Hyderabad: Hyderabad will host the 11th Conference of the Parties to the UN Convention on Biological Diversity (CBD) will be held from October 1-19 at the HICC.
Environment Ministers and Forests Ministers of about 194 countries will be attending the Conference, besides international organisations like the World Bank and ADB.
Nearly 8,000 to 10,000 delegates will discuss issues relating to bio-diversity and bio safety.
Disclosing this to media persons, Union Minister of State for Environment and Forests Jairam Ramesh said that Hyderabad was chosen over Delhi due to the better conferencing facilities and HICC was chosen as the venue for the Conference.
Being organised at the cost of about Rs 87 crore, Mr Jairam Ramesh said that it was a matter of great pride that India will be hosting such an international event for the first ever in the last 60 years. Further, the conference would benefit the State by creating major impetus of tourism, provide opportunities for exhibition of forest based products, and it would put Hyderabad on international map as the declarations would be known after the city.
On the issues of ports along the east coast the Minister informed that satellite based imaging for the southern states including Andhra Pradesh would be completed by August this year which would enable the ports to be classified into three categories – high erosion, medium and low erosion. Further, construction activity would depend on the satellite imagery data and the data yielded by the Hazard Mapping system to be completed in couple of years, he said. He also said that the Central Government would have a final say on the Environment Impact Assessment of these various projects and retrofitting might be advised in case of adverse environmental impact.
On the issue of Polavaram project he said that he has been assured by the State Government that appropriate relief and rehabilitation measures will be carried out.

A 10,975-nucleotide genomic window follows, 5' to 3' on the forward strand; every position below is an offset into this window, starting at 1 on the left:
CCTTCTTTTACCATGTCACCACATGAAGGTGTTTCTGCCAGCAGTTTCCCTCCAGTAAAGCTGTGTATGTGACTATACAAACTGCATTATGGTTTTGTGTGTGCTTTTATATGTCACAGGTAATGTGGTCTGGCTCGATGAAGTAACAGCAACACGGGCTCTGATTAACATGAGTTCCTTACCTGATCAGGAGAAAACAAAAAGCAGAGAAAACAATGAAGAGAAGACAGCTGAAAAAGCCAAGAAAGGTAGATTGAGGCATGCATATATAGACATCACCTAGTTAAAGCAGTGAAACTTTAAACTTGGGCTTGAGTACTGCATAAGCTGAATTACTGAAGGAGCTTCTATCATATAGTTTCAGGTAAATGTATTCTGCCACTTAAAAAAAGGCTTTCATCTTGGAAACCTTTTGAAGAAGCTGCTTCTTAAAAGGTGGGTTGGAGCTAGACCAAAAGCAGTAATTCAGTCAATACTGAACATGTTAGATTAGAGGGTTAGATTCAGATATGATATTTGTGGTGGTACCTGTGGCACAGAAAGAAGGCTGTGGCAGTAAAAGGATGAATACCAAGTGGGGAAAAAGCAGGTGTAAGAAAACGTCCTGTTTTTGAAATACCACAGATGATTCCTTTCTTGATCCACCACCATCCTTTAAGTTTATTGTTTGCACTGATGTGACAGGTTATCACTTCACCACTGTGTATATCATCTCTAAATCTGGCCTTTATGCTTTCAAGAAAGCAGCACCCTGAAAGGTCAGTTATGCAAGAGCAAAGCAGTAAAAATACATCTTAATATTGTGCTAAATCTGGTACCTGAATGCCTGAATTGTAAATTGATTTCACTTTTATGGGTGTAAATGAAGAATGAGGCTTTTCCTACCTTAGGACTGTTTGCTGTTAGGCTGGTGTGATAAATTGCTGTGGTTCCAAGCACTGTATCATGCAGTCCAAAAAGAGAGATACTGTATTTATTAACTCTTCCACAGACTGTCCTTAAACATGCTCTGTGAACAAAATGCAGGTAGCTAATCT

The UN Convention on Biological Diversity was opened for signature at the Earth Summit in Rio de Janeiro in 1992, and entering into force in December 1993.
The Convention on Biological Diversity is an international treaty for the conservation of biodiversity, the sustainable use of the components of biodiversity and the equitable sharing of the benefits derived from the use of genetic resources.
With 194 Parties, the Convention has near universal participation among countries. The Convention seeks to address all threats to biodiversity and ecosystem services, including threats from climate change, through scientific assessments, the development of tools, incentives and processes, the transfer of technologies and good practices and the full and active involvement of relevant stakeholders including indigenous and local communities, youth, NGOs, women and the business community.
The Cartagena Protocol on Biosafety is a subsidiary agreement to the Convention. It seeks to protect biological diversity from the potential risks posed by living modified organisms resulting from modern biotechnology. To date, 159 countries plus the European Union have ratified the Cartagena Protocol.(INN)